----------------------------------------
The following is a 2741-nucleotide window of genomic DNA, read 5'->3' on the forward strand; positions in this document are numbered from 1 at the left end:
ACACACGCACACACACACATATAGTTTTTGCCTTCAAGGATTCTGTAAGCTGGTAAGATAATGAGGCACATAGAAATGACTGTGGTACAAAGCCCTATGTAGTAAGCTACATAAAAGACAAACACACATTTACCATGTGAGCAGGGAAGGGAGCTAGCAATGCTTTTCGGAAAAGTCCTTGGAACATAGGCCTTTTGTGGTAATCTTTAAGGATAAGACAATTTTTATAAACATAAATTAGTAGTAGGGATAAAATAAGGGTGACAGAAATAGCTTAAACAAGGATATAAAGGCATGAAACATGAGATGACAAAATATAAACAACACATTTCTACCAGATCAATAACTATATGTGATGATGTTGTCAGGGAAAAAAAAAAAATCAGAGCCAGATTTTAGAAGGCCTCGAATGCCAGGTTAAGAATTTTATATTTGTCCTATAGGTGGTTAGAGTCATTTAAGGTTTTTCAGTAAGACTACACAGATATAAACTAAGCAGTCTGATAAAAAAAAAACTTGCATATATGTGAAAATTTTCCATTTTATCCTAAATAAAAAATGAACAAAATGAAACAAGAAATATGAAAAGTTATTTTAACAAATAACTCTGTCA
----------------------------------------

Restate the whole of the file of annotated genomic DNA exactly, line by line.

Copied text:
The following is a 2741-nucleotide window of genomic DNA, read 5'->3' on the forward strand; positions in this document are numbered from 1 at the left end:
ACACACGCACACACACACATATAGTTTTTGCCTTCAAGGATTCTGTAAGCTGGTAAGATAATGAGGCACATAGAAATGACTGTGGTACAAAGCCCTATGTAGTAAGCTACATAAAAGACAAACACACATTTACCATGTGAGCAGGGAAGGGAGCTAGCAATGCTTTTCGGAAAAGTCCTTGGAACATAGGCCTTTTGTGGTAATCTTTAAGGATAAGACAATTTTTATAAACATAAATTAGTAGTAGGGATAAAATAAGGGTGACAGAAATAGCTTAAACAAGGATATAAAGGCATGAAACATGAGATGACAAAATATAAACAACACATTTCTACCAGATCAATAACTATATGTGATGATGTTGTCAGGGAAAAAAAAAAAATCAGAGCCAGATTTTAGAAGGCCTCGAATGCCAGGTTAAGAATTTTATATTTGTCCTATAGGTGGTTAGAGTCATTTAAGGTTTTTCAGTAAGACTACACAGATATAAACTAAGCAGTCTGATAAAAAAAAAACTTGCATATATGTGAAAATTTTCCATTTTATCCTAAATAAAAAATGAACAAAATGAAACAAGAAATATGAAAAGTTATTTTAACAAATAACTCTGTCA